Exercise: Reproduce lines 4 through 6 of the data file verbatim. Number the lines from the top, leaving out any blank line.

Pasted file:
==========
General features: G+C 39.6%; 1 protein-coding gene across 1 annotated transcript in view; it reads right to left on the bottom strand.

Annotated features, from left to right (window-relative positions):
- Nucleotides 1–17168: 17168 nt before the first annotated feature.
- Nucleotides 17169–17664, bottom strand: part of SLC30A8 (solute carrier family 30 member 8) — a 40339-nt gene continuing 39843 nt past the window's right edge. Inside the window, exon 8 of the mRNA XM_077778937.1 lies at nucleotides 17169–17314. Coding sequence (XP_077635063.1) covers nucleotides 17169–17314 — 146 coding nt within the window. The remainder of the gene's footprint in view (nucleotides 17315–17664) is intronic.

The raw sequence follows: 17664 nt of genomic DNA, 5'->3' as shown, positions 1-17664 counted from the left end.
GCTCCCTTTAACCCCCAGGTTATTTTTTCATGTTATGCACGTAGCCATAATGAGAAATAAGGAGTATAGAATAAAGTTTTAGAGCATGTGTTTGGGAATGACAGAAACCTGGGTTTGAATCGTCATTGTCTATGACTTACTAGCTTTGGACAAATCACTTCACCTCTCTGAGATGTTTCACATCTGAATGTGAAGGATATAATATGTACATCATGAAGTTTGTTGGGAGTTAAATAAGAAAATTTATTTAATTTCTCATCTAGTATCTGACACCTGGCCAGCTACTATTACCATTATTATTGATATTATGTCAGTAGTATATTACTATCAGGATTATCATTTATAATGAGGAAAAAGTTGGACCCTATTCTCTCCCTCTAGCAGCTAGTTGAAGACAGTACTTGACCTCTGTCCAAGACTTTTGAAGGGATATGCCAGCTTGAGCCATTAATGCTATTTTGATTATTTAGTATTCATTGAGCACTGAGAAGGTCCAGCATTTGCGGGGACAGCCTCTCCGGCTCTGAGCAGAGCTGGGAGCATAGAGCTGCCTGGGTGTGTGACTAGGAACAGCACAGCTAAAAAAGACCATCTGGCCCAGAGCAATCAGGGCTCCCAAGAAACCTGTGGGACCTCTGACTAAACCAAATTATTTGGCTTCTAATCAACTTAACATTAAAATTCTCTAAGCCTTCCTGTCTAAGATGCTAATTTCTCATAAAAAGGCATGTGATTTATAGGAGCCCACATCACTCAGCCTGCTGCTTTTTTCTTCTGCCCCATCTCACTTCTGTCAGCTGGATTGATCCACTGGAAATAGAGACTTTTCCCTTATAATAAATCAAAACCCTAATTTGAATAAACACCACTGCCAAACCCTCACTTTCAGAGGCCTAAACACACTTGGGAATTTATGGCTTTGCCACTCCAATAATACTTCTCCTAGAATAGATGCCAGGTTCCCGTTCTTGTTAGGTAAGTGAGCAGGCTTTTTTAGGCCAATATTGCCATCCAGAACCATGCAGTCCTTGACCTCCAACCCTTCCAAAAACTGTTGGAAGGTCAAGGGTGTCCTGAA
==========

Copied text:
- Nucleotides 17169–17664, bottom strand: part of SLC30A8 (solute carrier family 30 member 8) — a 40339-nt gene continuing 39843 nt past the window's right edge. Inside the window, exon 8 of the mRNA XM_077778937.1 lies at nucleotides 17169–17314. Coding sequence (XP_077635063.1) covers nucleotides 17169–17314 — 146 coding nt within the window. The remainder of the gene's footprint in view (nucleotides 17315–17664) is intronic.

The raw sequence follows: 17664 nt of genomic DNA, 5'->3' as shown, positions 1-17664 counted from the left end.
GCTCCCTTTAACCCCCAGGTTATTTTTTCATGTTATGCACGTAGCCATAATGAGAAATAAGGAGTATAGAATAAAGTTTTAGAGCATGTGTTTGGGAATGACAGAAACCTGGGTTTGAATCGTCATTGTCTATGACTTACTAGCTTTGGACAAATCACTTCACCTCTCTGAGATGTTTCACATCTGAATGTGAAGGATATAATATGTACATCATGAAGTTTGTTGGGAGTTAAATAAGAAAATTTATTTAATTTCTCATCTAGTATCTGACACCTGGCCAGCTACTATTACCATTATTATTGATATTATGTCAGTAGTATATTACTATCAGGATTATCATTTATAATGAGGAAAAAGTTGGACCCTATTCTCTCCCTCTAGCAGCTAGTTGAAGACAGTACTTGACCTCTGTCCAAGACTTTTGAAGGGATATGCCAGCTTGAGCCATTAATGCTATTTTGATTATTTAGTATTCATTGAGCACTGAGAAGGTCCAGCATTTGCGGGGACAGCCTCTCCGGCTCTGAGCAGAGCTGGGAGCATAGAGCTGCCTGGGTGTGTGACTAGGAACAGCACAGCTAAAAAAGACCATCTGGCCCAGAGCAATCAGGGCTCCCAAGAAACCTGTGGGACCTCTGACTAAACCAAATTATTTGGCTTCTAATCAACTTAACATTAAAATTCTCTAAGCCTTCCTGTCTAAGATGCTAATTTCTCATAAAAAGGCATGTGATTTATAGGAGCCCACATCACTCAGCCTGCTGCTTTTTTCTTCTGCCCCATCTCACTTCTGTCAGCTGGATTGATCCACTGGAAATAGAGACTTTTCCCTTATAATAAATCAAAACCCTAATTTGAATAAACACCACTGCCAAACCCTCACTTTCAGAGGCCTAAACACACTTGGGAATTTATGGCTTTGCCACTCCAATAATACTTCTCCTAGAATAGATGCCAGGTTCCCGTTCTTGTTAGGTAAGTGAGCAGGCTTTTTTAGGCCAATATTGCCATCCAGAACCATGCAGTCCTTGACCTCCAACCCTTCCAAAAACTGTTGGAAGGTCAAGGGTGTCCTGAA